One of our vendors just alerted us to this Phishing scam that they have seen over the past few months. One of their customers has been hit with increasing frequency with an attack that follows this 5-step pattern; Continue reading “Why a good password policy protects you against phishing” »
Protect your end users from email-based exploits
Last year was a rough year for malware and phishing. 2017 kicked off with hacking and malware infections making news in early January when an effective phishing scam targeted Google Gmail users by tricking them into sharing their login credentials. And now as we close out the year, these types of brazen frauds have not slowed down, in fact it has gotten worse.
Continue reading “Phishing Protection for Businesses” »
How email-based ransomware works and how to prevent attacks
Ransomware has become the largest, most dangerous malware threat to date. It affects individuals, businesses, and governments around the world by holding hard drive data hostage. The cost of ransomware infections was projected to exceed US$5 billion by the end of this year, according to this report from Cybersecurity Ventures. Costs go far beyond dealing directly with a ransomware attack. In many cases, organizations had to reduce or cease operations until the ransomware was removed. Lost business, damage to reputation, and lawsuits further added to the burden of cost for businesses that fell victim to ransomware attacks. Continue reading “7 Ways to Protect Your Organization from Email-based Ransomware Attacks” »
I just ran across this site Phishing Site in our spam quarantine folder, the sender had targetted a few thousand users on the system over the course of a few days. The thing that I found most interesting about this particular Phishing site is what I like to call the nibble.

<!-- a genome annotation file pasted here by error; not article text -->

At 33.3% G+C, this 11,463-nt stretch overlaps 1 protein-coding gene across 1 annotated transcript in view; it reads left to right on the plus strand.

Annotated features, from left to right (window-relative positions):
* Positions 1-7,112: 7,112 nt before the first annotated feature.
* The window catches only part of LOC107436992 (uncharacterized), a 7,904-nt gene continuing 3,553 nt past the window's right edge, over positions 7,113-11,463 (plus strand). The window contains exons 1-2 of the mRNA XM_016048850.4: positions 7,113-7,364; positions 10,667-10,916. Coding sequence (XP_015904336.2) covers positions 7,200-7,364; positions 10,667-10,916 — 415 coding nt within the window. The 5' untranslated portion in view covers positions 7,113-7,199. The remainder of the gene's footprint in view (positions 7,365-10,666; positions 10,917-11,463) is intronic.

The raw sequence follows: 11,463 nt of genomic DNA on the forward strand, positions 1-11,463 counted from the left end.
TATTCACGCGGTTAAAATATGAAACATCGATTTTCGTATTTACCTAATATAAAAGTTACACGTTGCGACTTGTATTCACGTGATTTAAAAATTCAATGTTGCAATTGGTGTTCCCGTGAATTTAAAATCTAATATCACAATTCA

Continue reading “PayPal Phishing Nibble” »
Did you receive a phishing email today from google with a document request from a friend? A user on reddit.com did and this is what he went through to figure it out.
You need to prepare yourself with the knowledge and understanding of just how important this attack vector is in context and how it is now going to be the model for NEW email-centric attacks. Continue reading “Understanding the Implications of the Google Phishing Attack” »
Hilton and I were talking and he mentioned to me that he got a great looking phishing email in his Yahoo account, so I decided to take a quick look at the format and believability of the message to see if it would fool the average user. I was VERY surprised at how well this message was formatted and you’ll see that during my review a second less. Continue reading “Quickbooks Phishing Email Live Walkthrough” »
If you believe your company is handling email security without any problems, the odds are you’re sadly mistaken. A recent Mimecast survey of IT security professionals found that 65% of them felt that their organization wasn’t capable of handling email-based cyber-attacks. A full third of them felt that their email was actually less secure than it was five years ago. Continue reading “65% of Global Businesses Ill-Equipped to Defend Against Email-Based Cyber-Attacks” »